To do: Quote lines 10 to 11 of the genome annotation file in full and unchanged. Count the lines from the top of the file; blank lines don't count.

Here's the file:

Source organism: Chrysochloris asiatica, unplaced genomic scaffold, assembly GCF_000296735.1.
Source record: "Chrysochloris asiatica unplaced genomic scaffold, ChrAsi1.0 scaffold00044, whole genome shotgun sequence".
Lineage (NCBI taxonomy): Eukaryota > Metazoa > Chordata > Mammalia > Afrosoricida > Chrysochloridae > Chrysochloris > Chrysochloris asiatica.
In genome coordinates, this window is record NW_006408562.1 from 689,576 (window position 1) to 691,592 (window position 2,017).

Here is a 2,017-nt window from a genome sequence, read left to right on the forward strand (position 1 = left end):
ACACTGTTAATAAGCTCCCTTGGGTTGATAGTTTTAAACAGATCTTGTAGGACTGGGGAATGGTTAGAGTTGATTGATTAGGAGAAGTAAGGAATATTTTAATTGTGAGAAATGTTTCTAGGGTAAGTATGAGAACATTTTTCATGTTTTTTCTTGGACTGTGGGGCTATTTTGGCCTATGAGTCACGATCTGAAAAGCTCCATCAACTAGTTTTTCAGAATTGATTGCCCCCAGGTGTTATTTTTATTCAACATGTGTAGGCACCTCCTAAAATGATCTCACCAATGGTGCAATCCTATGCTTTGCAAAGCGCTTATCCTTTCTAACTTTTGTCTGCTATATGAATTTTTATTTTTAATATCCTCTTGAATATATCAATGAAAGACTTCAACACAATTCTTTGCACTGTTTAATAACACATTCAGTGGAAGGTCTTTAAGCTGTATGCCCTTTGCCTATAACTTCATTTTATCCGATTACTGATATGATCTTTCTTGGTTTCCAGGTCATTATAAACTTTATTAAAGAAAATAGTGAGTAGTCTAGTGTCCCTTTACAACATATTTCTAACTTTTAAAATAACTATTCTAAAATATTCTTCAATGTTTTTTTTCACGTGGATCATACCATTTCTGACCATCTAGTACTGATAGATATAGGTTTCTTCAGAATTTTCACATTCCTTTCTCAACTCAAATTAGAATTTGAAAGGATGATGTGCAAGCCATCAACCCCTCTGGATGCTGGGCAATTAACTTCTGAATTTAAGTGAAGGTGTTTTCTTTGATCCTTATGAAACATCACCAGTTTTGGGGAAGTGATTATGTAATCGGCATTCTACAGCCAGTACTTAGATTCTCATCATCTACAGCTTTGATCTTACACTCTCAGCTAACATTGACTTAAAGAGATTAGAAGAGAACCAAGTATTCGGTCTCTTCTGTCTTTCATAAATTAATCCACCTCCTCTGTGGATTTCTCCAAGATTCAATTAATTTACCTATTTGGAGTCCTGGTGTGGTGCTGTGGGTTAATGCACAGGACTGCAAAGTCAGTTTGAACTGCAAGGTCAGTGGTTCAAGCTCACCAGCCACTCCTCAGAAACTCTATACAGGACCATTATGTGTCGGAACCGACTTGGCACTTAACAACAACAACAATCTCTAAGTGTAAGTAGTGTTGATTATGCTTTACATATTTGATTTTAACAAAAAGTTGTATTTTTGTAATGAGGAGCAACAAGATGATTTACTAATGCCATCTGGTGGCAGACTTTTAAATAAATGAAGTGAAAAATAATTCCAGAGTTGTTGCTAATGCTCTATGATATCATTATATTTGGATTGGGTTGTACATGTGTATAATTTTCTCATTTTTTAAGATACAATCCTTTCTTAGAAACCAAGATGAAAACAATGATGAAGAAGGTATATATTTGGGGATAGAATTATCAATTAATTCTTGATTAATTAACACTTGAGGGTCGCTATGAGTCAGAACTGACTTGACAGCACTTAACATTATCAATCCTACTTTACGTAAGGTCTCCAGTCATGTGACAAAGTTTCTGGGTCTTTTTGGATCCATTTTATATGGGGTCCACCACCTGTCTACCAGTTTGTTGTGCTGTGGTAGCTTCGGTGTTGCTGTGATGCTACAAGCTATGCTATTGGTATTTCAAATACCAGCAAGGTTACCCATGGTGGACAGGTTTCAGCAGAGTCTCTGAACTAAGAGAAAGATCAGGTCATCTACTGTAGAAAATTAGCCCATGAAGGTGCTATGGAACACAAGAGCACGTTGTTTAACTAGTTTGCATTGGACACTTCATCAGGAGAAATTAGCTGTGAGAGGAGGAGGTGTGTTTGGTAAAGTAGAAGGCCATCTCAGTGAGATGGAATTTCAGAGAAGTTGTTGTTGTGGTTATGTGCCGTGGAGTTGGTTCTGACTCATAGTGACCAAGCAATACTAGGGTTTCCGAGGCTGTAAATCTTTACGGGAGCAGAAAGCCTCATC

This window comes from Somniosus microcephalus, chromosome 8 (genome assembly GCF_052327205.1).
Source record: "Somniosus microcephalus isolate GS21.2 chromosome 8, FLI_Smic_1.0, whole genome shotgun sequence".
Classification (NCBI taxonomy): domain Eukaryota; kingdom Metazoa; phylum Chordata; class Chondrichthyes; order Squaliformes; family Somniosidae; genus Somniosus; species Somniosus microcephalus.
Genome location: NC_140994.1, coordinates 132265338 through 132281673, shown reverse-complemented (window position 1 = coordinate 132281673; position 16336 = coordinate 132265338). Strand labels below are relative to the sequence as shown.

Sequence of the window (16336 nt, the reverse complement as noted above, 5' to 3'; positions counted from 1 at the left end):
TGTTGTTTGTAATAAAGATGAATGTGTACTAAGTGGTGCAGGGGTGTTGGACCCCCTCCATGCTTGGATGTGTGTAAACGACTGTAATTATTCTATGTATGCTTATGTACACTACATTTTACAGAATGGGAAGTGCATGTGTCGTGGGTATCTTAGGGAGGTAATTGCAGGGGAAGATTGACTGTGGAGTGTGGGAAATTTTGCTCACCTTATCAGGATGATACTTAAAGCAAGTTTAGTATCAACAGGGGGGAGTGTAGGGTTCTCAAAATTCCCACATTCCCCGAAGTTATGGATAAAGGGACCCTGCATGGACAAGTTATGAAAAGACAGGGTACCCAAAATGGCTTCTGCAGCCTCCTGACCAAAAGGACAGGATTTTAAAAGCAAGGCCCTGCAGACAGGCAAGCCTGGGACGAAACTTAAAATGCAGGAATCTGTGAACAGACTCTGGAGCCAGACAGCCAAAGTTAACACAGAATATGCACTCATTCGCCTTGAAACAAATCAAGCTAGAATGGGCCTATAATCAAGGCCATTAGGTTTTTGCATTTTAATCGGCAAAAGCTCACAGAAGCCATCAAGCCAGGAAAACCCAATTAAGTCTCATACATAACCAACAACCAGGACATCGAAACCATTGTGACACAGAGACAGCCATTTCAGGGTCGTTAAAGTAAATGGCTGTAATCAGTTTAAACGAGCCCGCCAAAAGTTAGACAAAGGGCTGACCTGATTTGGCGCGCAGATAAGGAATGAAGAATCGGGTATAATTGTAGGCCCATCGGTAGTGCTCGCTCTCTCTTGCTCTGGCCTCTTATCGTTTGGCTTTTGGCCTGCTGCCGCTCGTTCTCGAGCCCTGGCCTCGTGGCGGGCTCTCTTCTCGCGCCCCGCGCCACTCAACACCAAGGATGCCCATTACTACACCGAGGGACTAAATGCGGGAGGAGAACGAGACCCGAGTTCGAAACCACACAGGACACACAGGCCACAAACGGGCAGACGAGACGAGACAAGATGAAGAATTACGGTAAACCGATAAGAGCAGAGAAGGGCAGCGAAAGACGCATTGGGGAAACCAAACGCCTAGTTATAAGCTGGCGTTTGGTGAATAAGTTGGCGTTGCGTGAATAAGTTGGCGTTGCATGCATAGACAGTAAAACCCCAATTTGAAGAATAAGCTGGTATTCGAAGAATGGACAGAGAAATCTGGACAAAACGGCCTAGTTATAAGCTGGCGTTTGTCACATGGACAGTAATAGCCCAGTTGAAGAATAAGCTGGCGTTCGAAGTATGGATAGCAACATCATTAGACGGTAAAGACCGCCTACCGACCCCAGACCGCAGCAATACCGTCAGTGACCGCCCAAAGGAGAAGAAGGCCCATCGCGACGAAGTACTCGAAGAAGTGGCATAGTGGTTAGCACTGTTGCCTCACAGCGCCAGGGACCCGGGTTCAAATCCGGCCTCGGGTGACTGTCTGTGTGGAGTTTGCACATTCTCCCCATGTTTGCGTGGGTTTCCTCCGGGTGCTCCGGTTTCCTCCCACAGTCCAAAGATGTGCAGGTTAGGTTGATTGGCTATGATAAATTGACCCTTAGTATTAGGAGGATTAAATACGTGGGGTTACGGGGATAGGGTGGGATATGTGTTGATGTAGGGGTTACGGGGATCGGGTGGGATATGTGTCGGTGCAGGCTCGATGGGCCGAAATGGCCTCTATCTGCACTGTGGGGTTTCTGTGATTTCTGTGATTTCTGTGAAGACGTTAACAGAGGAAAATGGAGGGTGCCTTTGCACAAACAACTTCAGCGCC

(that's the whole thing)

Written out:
Genome location: NC_140994.1, coordinates 132265338 through 132281673, shown reverse-complemented (window position 1 = coordinate 132281673; position 16336 = coordinate 132265338). Strand labels below are relative to the sequence as shown.

Sequence of the window (16336 nt, the reverse complement as noted above, 5' to 3'; positions counted from 1 at the left end):